The machine described in patentees' application contemplates the rolling of the metal blank into an approximate circle with four passes through the rolls, that is to say the base of the triangular cam is the same length as one side of the metal blank, and the arc caused by each pass is ninety degrees. After the first pass through the rolls, the second pass is made 180 degrees from the first, or on the side opposite the first, and the third and fourth passes are made laterally to the first and second. Patentees state that the blank may then be trimmed and finished without further rolling, but that they find it desirable in many cases to give it four more passes along the radial lines in order to eliminate the ridges and cause the periphery of the blank more nearly to approach a circle. After the rolling operation is completed, the blank may be trimmed to bring its periphery to a true circle. The flange on the periphery is then pressed up from the body of the blank and a central opening punched in it thus forming the completed wheel disk. The flange and central opening, however, are not formed by the patented machine, but they are included in the process covered by the patent.

It is further stated by patentees in their application and specifications that, by the use of the machine and method, a wheel disk of tapered cross section may be produced very efficiently and at low cost; that the disk is formed by a simple rolling operation which can be quickly performed, and that there is practically no waste, as the square blank is little metal to be trimmed off.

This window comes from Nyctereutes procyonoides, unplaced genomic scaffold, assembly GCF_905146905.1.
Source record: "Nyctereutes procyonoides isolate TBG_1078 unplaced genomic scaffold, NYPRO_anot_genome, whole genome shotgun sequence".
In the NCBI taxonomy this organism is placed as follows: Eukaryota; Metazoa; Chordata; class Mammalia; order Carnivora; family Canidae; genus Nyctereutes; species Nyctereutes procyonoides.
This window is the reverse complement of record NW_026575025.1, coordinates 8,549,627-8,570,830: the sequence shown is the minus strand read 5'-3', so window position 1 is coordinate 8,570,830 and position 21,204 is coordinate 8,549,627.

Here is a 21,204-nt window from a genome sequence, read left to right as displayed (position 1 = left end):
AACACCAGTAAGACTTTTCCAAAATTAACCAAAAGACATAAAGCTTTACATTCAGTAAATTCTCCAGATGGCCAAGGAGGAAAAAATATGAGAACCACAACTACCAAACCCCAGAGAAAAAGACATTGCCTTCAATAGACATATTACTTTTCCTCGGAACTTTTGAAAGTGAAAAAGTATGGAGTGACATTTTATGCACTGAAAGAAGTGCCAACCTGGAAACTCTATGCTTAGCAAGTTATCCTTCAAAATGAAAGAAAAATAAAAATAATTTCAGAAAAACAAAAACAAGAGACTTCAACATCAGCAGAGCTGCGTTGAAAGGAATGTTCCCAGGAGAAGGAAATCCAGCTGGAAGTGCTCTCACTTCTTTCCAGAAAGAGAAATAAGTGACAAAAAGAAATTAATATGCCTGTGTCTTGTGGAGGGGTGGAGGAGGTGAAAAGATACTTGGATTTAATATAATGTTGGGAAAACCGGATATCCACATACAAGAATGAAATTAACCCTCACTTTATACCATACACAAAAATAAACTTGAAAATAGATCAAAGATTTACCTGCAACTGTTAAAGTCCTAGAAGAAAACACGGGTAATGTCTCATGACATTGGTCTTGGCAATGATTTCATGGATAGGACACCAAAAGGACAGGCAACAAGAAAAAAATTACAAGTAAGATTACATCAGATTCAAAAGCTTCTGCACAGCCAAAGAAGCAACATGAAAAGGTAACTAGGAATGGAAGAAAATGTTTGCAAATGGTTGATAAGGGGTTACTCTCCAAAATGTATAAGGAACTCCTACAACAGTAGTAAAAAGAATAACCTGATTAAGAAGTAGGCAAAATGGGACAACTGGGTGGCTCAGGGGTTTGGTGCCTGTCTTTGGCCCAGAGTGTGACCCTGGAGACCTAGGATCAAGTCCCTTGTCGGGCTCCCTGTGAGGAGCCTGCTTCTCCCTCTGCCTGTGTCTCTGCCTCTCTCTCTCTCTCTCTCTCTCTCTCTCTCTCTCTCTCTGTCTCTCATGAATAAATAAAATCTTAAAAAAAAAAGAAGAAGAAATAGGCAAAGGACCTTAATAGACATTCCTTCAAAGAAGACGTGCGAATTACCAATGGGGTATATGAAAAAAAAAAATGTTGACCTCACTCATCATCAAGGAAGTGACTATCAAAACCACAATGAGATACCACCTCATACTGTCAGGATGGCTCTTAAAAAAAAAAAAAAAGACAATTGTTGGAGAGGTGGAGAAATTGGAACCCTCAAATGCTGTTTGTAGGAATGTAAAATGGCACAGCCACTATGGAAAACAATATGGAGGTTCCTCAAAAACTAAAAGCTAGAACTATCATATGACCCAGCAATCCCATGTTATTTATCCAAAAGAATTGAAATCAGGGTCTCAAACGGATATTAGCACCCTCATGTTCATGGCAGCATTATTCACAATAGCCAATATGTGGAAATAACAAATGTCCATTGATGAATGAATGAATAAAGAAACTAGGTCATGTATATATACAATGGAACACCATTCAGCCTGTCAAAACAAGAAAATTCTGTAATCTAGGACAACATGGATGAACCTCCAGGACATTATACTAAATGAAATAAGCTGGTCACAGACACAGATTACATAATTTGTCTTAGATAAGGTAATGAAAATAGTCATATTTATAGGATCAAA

Appellant's machine and process which are alleged to infringe, roll disks radially from the center and tapered on both sides, from equilateral octagonal blanks. Its method of cutting these blanks from strip stock involves an initial waste of material in excess of twenty per cent which is much in excess of the loss involved in appellee's method. Appellant's machine is provided with automatic indexing and feeding means which move the blank on 45 degrees after each pass, and eight passes are made in regular succession. These, however, are not closely confined to the octagonal sections. Two rounds of rolling are necessary in appellant's process. On the second round the indexing table is automatically set ahead 22 1/2 degrees, after which eight more rolling passes, again indexed at 45 degrees, are made in regular succession midway between the passes of the first round. The cam die which is used on the rolls is kidney shaped and has a double curvature contour. The working surface is ground to a double curvature, the central portion being cylindrically ground, and the end portions being ground tangent to the cylindrical portions, and relieved slightly toward the ends of the die. The working surfaces of these dies seem to us roughly to approximate a triangle, but not exactly comparable in size to the octagonal sector. The ends of the dies receding in height from the working surfaces constitute bevels on the dies of the machine, but they are not the same shape nor nearly so marked as patentees' bevels. Appellee's exhibit of appellant's device as applied to the octagon discloses that the beveled portions of appellant's device extend into each adjoining sector a distance of about one-third of the periphery of the sector. Indeed this exhibit discloses that a substantial portion of the working surface ...